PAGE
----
I was recently interviewed by the Canadian filmmaker, Sturla Gunnarsson, who is making a film on the Indian monsoon. One of his questions was about popular monsoon songs from Indian films. The conversation that followed inspired me to publish this new post in which I have written about five of my favourite rain songs.

1. “Pyar hua ikrar hua” (Film: Shree 420, 1955)

This song without doubt ranks topmost among all my favourite rain songs. I was very young when I first saw the movie in a theatre. Now when I watch it on dvd or youtube, the song still makes me feel young! It is a classic, will-never-be-forgotten song, filmed in black-and-white.

Shree 420 was about country boy Raj (Raj Kapoor) who comes to the city of Bombay in search of a job, with dreams of making it big in life. He finds life bewildering and unfair, but he also meets a simple and honest girl Vidya (Nargis) and the two fall in love. The storyline of the film gets complicated as Raj climbs the ladder of success but this love story remains at its core. And at the heart of the love story is the song Pyar hua ikrar hua sung by Lata Mangeshkar and Manna Dey under the music direction of Shankar-Jaikishan.

The beginning of this rain song is heralded by thunder and rain. It is a dark night and we see Raj Kapoor and Nargis meeting on a lonely street. They have only one umbrella and they share it throughout the song sequence, mostly standing under it. Sometimes they walk a few steps down the road with whatever protection the umbrella is able to provide. In that day and age, life was simple and love was marked by restraint. The two lovers just stand close, looking intently into each other’s eyes. They hardly touch each other, but tightly clasp the handle of the umbrella. The song has its interludes of laughter and entertainment with Raj Kapoor playing the fiddle for Nargis.

It is easy to see that the entire setting is a studio construction. The roads, buildings and night lights are obviously artificial, even the mist floating around. But the dreams that the lovers see under the leaking umbrella are real and they point to three kids wearing proper raincoats walking past smartly!

2. “Jo haal dil ka” (Film: Sarfarosh, 1999)

Sarfarosh was a film that dealt with the issue of cross-border terrorism. The plot was woven around the lives of police officer Ajay (Aamir Khan) and his girl-friend Seema (Sonali Bendre). One of the songs in the film, Jo haal dil ka, is my second favourite rain song, primarily so because of its authenticity. It was sung by Alka Yagnik and Kumar Sanu and the music was set by Jatin-Lalit.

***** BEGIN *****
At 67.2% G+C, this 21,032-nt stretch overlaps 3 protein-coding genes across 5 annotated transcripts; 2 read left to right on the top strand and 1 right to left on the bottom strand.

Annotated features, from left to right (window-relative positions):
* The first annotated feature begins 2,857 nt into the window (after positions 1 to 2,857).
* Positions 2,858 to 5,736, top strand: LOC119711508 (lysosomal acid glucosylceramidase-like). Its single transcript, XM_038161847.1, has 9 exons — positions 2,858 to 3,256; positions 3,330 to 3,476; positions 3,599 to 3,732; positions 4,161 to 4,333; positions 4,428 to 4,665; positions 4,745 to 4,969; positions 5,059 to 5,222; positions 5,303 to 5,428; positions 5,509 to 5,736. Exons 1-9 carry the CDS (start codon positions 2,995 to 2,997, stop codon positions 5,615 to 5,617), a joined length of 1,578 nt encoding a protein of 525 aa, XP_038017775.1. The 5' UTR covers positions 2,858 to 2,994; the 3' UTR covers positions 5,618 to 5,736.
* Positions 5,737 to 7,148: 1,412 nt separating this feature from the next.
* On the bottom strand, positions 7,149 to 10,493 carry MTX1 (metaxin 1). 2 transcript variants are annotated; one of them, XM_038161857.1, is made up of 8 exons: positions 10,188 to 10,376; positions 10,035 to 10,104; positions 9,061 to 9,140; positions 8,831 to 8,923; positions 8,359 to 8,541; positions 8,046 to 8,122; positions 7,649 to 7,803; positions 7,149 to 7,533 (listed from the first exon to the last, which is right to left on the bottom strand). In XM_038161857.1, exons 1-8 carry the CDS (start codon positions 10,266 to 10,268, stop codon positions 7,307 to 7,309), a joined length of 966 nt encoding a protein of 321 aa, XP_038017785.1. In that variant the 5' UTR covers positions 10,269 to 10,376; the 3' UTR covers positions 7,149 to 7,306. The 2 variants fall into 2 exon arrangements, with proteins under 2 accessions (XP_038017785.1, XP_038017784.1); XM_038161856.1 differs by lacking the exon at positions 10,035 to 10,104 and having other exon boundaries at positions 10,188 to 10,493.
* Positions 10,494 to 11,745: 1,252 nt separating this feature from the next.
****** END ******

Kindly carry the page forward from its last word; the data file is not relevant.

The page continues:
The song begins at a surprise party arranged by Seema to celebrate Ajay’s birthday. As Ajay blows off the candles on the cake, the smoke transforms softly into the mist of a faraway monsoon and the couple is sent out of the party crowd to a dream world just of the two of them. They soak themselves in the monsoon rains and in each other’s love as well. Both Aamir Khan and Sonali Bendre wear dresses of identical colours, first red, then yellow and then blue, for each of the three stanzas of the song. The colours provide photographic contrast with the green grass and grey background of the pouring rain. It is a passionate scene. Aamir and Sonali are shown drenched to the skin, and a lot of it is indeed revealed. The close-ups show rain dripping down hair, nose and chin. If the monsoon was supposed to make you romantic, then here is the proof! When the dream sequence ends, it is back to the party for some serious business. Jo haal dil ka was said to have been filmed on location in Khandala.

3. “Taal se taal mila” (Film: Taal 1999)

My third favourite rain song also has authenticity but I like it more because of its delicate and sensitive handling. The film Taal had a complex storyline beginning in picturesque Himachal Pradesh. Mansi (Aishwarya Rai), is the beautiful daughter of a spiritual singer and Manav (Akshaye Khanna) is the son of his close friend.